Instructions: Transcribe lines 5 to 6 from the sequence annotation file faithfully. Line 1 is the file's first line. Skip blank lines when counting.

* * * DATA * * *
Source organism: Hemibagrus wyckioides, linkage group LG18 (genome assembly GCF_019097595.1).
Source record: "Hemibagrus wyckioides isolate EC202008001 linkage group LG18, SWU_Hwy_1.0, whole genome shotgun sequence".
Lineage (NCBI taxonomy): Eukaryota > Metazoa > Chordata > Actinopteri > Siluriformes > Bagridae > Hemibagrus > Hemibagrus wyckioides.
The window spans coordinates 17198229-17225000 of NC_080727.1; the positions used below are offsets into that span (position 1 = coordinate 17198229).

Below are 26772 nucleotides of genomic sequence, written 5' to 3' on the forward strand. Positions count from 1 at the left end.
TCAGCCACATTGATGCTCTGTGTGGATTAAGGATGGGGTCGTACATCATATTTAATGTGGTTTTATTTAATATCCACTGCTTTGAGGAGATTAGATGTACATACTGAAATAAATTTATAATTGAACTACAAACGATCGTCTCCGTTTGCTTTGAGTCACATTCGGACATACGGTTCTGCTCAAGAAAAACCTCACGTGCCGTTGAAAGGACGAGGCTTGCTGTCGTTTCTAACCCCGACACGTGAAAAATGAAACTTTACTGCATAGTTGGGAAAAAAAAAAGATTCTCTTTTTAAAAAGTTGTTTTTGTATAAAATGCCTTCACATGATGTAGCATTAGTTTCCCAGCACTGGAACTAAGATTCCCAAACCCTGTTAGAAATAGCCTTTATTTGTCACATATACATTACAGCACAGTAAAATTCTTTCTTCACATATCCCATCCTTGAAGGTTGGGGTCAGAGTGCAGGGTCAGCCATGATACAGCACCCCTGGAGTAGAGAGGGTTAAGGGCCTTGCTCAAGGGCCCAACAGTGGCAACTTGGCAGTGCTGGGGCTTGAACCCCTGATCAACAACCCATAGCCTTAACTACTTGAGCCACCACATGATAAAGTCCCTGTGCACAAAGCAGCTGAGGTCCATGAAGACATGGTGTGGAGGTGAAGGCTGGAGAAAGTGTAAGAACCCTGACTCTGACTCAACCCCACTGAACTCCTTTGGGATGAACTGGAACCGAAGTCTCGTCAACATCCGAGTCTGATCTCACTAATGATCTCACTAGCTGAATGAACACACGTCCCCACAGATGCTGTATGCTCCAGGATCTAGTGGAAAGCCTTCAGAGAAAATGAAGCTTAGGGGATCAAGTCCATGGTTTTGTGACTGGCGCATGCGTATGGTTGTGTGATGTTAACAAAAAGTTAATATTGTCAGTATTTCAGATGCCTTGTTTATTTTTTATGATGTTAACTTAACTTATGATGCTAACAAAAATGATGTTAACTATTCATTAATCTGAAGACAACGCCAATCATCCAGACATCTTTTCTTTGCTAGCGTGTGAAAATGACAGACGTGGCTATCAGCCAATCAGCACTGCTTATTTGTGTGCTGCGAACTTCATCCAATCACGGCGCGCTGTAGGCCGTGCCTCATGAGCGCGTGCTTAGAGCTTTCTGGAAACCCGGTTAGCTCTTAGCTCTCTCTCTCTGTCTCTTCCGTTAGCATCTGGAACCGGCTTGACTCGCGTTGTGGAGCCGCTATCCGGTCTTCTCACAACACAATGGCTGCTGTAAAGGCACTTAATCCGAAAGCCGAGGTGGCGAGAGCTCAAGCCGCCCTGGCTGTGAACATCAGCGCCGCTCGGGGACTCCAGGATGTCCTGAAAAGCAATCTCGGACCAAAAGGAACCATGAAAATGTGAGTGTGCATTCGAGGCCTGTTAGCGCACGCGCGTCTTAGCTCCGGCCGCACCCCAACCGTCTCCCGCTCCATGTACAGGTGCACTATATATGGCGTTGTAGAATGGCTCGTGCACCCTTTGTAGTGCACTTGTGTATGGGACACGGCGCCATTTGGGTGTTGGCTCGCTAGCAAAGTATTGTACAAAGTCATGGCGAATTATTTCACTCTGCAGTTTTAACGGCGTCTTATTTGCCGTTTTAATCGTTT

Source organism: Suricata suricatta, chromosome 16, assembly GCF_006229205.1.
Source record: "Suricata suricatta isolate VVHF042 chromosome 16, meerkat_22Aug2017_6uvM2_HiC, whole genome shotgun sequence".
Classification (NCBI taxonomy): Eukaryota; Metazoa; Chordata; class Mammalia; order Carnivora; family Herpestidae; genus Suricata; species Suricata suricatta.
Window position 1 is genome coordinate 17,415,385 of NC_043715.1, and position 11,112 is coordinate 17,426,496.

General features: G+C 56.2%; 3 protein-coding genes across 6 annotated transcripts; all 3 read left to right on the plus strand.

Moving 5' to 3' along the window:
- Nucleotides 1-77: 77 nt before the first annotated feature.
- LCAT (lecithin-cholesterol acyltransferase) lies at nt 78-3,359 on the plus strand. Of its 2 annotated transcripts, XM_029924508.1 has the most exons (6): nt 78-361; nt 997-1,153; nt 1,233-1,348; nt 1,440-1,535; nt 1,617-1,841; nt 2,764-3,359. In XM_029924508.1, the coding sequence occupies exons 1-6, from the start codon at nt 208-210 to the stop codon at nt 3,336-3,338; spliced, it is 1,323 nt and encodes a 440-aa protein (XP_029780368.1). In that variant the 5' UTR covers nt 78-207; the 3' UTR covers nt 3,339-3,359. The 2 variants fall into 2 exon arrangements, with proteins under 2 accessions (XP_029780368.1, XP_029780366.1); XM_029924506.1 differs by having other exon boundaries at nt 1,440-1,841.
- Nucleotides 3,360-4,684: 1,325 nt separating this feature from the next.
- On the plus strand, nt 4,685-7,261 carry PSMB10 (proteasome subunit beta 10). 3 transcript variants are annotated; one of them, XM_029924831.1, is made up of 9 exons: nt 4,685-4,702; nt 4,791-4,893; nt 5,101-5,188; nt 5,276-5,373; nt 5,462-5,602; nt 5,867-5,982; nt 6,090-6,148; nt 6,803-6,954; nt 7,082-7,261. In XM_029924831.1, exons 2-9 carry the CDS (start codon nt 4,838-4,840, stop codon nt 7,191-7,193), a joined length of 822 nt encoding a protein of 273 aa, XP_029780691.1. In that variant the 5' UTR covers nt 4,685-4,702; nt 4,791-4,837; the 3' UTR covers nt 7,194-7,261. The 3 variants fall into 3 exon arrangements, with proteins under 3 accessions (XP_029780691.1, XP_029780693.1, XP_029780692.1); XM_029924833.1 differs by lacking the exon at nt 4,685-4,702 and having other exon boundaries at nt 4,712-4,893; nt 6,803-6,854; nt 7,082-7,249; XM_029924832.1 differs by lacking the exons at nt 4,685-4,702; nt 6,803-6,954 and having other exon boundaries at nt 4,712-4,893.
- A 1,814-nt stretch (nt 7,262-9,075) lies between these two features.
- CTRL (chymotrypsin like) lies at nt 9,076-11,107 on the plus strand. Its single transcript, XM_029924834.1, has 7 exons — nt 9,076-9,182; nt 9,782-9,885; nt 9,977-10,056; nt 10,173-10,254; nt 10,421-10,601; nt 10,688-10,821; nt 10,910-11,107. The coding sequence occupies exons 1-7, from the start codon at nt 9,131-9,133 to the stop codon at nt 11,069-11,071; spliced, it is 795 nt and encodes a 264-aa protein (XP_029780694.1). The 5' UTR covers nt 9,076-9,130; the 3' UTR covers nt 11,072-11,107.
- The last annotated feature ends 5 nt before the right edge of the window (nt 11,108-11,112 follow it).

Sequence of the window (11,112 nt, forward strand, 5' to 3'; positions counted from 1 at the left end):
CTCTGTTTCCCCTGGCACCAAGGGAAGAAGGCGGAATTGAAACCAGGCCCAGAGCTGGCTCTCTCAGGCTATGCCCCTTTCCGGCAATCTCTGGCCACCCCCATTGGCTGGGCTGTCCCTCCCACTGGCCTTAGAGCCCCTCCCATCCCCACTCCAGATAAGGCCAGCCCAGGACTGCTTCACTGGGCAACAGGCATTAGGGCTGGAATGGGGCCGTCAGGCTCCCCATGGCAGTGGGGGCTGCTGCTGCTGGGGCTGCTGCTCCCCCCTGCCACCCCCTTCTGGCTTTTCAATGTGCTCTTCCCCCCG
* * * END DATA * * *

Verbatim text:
Below are 26772 nucleotides of genomic sequence, written 5' to 3' on the forward strand. Positions count from 1 at the left end.
TCAGCCACATTGATGCTCTGTGTGGATTAAGGATGGGGTCGTACATCATATTTAATGTGGTTTTATTTAATATCCACTGCTTTGAGGAGATTAGATGTACATACTGAAATAAATTTATAATTGAACTACAAACGATCGTCTCCGTTTGCTTTGAGTCACATTCGGACATACGGTTCTGCTCAAGAAAAACCTCACGTGCCGTTGAAAGGACGAGGCTTGCTGTCGTTTCTAACCCCGACACGTGAAAAATGAAACTTTACTGCATAGTTGGGAAAAAAAAAAGATTCTCTTTTTAAAAAGTTGTTTTTGTATAAAATGCCTTCACATGATGTAGCATTAGTTTCCCAGCACTGGAACTAAGATTCCCAAACCCTGTTAGAAATAGCCTTTATTTGTCACATATACATTACAGCACAGTAAAATTCTTTCTTCACATATCCCATCCTTGAAGGTTGGGGTCAGAGTGCAGGGTCAGCCATGATACAGCACCCCTGGAGTAGAGAGGGTTAAGGGCCTTGCTCAAGGGCCCAACAGTGGCAACTTGGCAGTGCTGGGGCTTGAACCCCTGATCAACAACCCATAGCCTTAACTACTTGAGCCACCACATGATAAAGTCCCTGTGCACAAAGCAGCTGAGGTCCATGAAGACATGGTGTGGAGGTGAAGGCTGGAGAAAGTGTAAGAACCCTGACTCTGACTCAACCCCACTGAACTCCTTTGGGATGAACTGGAACCGAAGTCTCGTCAACATCCGAGTCTGATCTCACTAATGATCTCACTAGCTGAATGAACACACGTCCCCACAGATGCTGTATGCTCCAGGATCTAGTGGAAAGCCTTCAGAGAAAATGAAGCTTAGGGGATCAAGTCCATGGTTTTGTGACTGGCGCATGCGTATGGTTGTGTGATGTTAACAAAAAGTTAATATTGTCAGTATTTCAGATGCCTTGTTTATTTTTTATGATGTTAACTTAACTTATGATGCTAACAAAAATGATGTTAACTATTCATTAATCTGAAGACAACGCCAATCATCCAGACATCTTTTCTTTGCTAGCGTGTGAAAATGACAGACGTGGCTATCAGCCAATCAGCACTGCTTATTTGTGTGCTGCGAACTTCATCCAATCACGGCGCGCTGTAGGCCGTGCCTCATGAGCGCGTGCTTAGAGCTTTCTGGAAACCCGGTTAGCTCTTAGCTCTCTCTCTCTGTCTCTTCCGTTAGCATCTGGAACCGGCTTGACTCGCGTTGTGGAGCCGCTATCCGGTCTTCTCACAACACAATGGCTGCTGTAAAGGCACTTAATCCGAAAGCCGAGGTGGCGAGAGCTCAAGCCGCCCTGGCTGTGAACATCAGCGCCGCTCGGGGACTCCAGGATGTCCTGAAAAGCAATCTCGGACCAAAAGGAACCATGAAAATGTGAGTGTGCATTCGAGGCCTGTTAGCGCACGCGCGTCTTAGCTCCGGCCGCACCCCAACCGTCTCCCGCTCCATGTACAGGTGCACTATATATGGCGTTGTAGAATGGCTCGTGCACCCTTTGTAGTGCACTTGTGTATGGGACACGGCGCCATTTGGGTGTTGGCTCGCTAGCAAAGTATTGTACAAAGTCATGGCGAATTATTTCACTCTGCAGTTTTAACGGCGTCTTATTTGCCGTTTTAATCGTTT